Weekend in Vienna – Day 2, Exploring the City


Today was a very long and productive day. We left our hotel at around 9.30 after a good breakfast. We wanted to check out as many places of interest as possible as yesterday we did not manage to see anything and tomorrow we only have half a day to explore this city. Yesterday I took a small guide book which was free at the airport. On it, there was a map of a walking tour. You can join a tour with a guide for free or you can do it at your own pace. I decided to do it my way and so I took my mum to all the places it suggests. By the end of the tour you will have seen 31 places of interest in Vienna. Between the map on the book and some help from google maps, we managed to do all of it by 13.00.


We started off by visiting Stephansdom, the main cathedral here in Vienna. As entrance is free, we decided to go in and we were not disappointed. Next stop suggested on the tour is a street right next to the cathedral where one can shop and see the monument dedicated to those who were lost during the plague. The tour continues to two other smaller but still beautiful churches, Peterskirche and Maria am Gestade. Along the way, also listed is a unique clock, Ankeruhr, which is quite unusual. The hour is shown by a knight’s figure which moves to show the minute by an arrow. It took a moment to figure out how to read it but it is extraordinary when you think about it. Next on the list is Judenplatz, a square for remembrance of the Holocaust. The tour then takes you through a number of small squares, each with its own unique characteristics. The University of Vienna is next o  the list. A remarkable building built in Italian Renaissance style. A few steps away, one finds the Ruthaus, the neogothic town hall. Today we got to see a circus in front of it but these change from time to time according to the book. Exactly on the opposite side of the road one finds the Burgtheater, not much to look at on the outside but I really wish I had the time to watch something in there (even though I am quite sure I would understand nothing). A few meters away from the theater is a peaceful garden called Volksgarten. On a nice day (which was not today) it would be paradise on Earth. I really suggest that one takes a few minutes to relax here until you move on to the next part of the tour.



Up next were Heldenplatz and the Hofburg. The beautiful palace surrounding the square make anyone jealous of the president who resides here now-a-days. Back in the times of the Habsburg dynasty, this was home to the emperor and his household. Connected to this palace are the Kaiserliche Schatzkammer, the Kaiserappartements and the Spanischen Hofreitschule. These are all situated in the same square. Next we saw Michaelerplatz, the Austrian National Library and the Augustinerkirche, all remarkable buildings to see. For those who love art, especially modern art, the next stop is for you. The Albertina is a museum with modern art pieces from Monet, Picasso and Van Gogh among others. My art knowledge is similar to that of a five year old therefore beautiful pieces such as those found in the Albertina would be wasted on me. As time is limited and I have no idea how to really appreciate art (I do appreciate their beauty and the amount of work one piece would take but that is the depth I know how to get into), we decided to skip visiting the museum. At this point in the tour we were hungry and tired so we decided to skip the last few stops suggested by the book (only 3 stops were left and two of them were also art museums).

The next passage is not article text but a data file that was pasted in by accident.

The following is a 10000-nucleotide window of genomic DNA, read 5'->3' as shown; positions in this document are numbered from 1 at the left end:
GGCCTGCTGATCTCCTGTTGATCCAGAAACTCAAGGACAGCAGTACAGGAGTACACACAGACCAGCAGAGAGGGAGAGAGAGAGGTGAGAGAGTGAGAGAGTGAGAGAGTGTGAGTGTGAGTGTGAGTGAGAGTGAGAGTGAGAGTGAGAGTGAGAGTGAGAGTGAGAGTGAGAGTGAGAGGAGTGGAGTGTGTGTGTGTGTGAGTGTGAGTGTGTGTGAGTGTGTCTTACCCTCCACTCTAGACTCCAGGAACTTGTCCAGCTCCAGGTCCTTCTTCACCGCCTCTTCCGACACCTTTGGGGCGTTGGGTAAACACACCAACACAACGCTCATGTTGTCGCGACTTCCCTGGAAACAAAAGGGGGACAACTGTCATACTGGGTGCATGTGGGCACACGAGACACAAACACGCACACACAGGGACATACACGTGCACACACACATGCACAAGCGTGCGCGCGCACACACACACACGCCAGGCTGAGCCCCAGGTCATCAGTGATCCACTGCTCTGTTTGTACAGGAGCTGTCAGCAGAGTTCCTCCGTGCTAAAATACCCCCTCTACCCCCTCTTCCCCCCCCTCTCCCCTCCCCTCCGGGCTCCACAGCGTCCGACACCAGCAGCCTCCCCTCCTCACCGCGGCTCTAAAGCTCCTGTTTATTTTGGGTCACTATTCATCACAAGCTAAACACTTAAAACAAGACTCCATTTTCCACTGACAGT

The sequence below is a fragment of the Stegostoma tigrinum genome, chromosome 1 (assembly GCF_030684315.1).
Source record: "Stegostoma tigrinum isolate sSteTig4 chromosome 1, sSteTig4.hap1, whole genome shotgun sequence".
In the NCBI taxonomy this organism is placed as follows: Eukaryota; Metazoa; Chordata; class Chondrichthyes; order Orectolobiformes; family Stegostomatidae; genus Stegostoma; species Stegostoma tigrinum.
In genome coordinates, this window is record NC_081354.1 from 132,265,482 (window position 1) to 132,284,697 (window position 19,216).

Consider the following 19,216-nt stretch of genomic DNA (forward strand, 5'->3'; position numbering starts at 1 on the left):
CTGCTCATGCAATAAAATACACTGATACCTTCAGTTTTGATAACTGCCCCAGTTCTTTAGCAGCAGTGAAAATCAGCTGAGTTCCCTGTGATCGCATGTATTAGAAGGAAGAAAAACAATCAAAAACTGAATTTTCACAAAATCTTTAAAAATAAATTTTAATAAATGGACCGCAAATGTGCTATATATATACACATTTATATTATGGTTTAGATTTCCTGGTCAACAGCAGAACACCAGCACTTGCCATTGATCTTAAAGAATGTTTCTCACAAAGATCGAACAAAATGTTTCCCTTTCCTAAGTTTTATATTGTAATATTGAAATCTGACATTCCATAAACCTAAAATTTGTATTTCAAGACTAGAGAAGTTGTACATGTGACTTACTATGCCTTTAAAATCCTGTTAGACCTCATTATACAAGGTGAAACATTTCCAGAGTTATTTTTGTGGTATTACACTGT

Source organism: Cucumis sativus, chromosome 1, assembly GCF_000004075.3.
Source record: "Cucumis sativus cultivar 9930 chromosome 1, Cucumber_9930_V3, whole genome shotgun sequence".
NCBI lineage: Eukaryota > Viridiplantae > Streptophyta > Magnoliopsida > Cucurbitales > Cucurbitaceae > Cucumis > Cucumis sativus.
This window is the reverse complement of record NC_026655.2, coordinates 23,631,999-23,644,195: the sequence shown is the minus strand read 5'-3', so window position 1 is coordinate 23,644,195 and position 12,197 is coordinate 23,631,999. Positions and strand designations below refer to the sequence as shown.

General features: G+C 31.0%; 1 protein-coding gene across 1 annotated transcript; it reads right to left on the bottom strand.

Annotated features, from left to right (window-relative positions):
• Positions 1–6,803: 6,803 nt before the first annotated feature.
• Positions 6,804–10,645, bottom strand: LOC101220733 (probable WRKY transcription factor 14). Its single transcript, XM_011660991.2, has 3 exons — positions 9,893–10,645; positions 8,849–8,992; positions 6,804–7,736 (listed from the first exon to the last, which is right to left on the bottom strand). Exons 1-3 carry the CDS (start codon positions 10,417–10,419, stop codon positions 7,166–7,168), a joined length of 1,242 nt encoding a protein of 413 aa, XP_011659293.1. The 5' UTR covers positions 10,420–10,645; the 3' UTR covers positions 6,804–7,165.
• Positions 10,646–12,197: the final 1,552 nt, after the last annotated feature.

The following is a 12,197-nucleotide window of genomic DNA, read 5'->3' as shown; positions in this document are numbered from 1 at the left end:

Number 27 on the tour is Cafe Sacher, part of the Sacher hotel, which my father had already suggested. It suggest that one tries their famous original Sacher-torte, and boy does it taste good. We managed to get a table just before the rush-hour during lunch. The ambiance of the place is gorgeous and posh but it is relatively not that expensive (talk about finally getting that champagne with beer pockets). They have a set menu where you can take a hot non-alcoholic beverage (I opted for their signature tea blend), a slice of their Sacher-torte with whipped cream and a bottle of water for 16.50 euro. It was to die for and worth every cent. And if you love it that much, you can buy some to take with you home.


With our bellies full (kind of) we walked towards the Musik Varien, the music hall where the famous New Year’s Day concert is done. Next we visited the Malteserkirche, a small church dedicated to the Knight’s Order of Malta. We couldn’t help not visiting something dedicated to our little island. Tired but still wanting to explore the city we decided to go to Riesenrad, part of the city where you feel like you are at a theme park. There are rides for everyone and the atmosphere is light and kind of child-like. You only have to pay for the rides as going around is free.

We decided that it was time to go eat and we wanted to try something Austrian. We found a restaurant called Krah Krah, a locals’ favourite. My mother took …. And I chose a …. Schnitzel. After dinner we walked from the restaurant to Stephansplatz to catch the underground back to our hotel. The streets were busy with people enjoying their Saturday evening but we were too tired to join them.


It was a great day where I got to explore most of this city’s places of interest. Now I rest so that tomorrow I can visit the places I did not manage to see today.


Until next time, good night.



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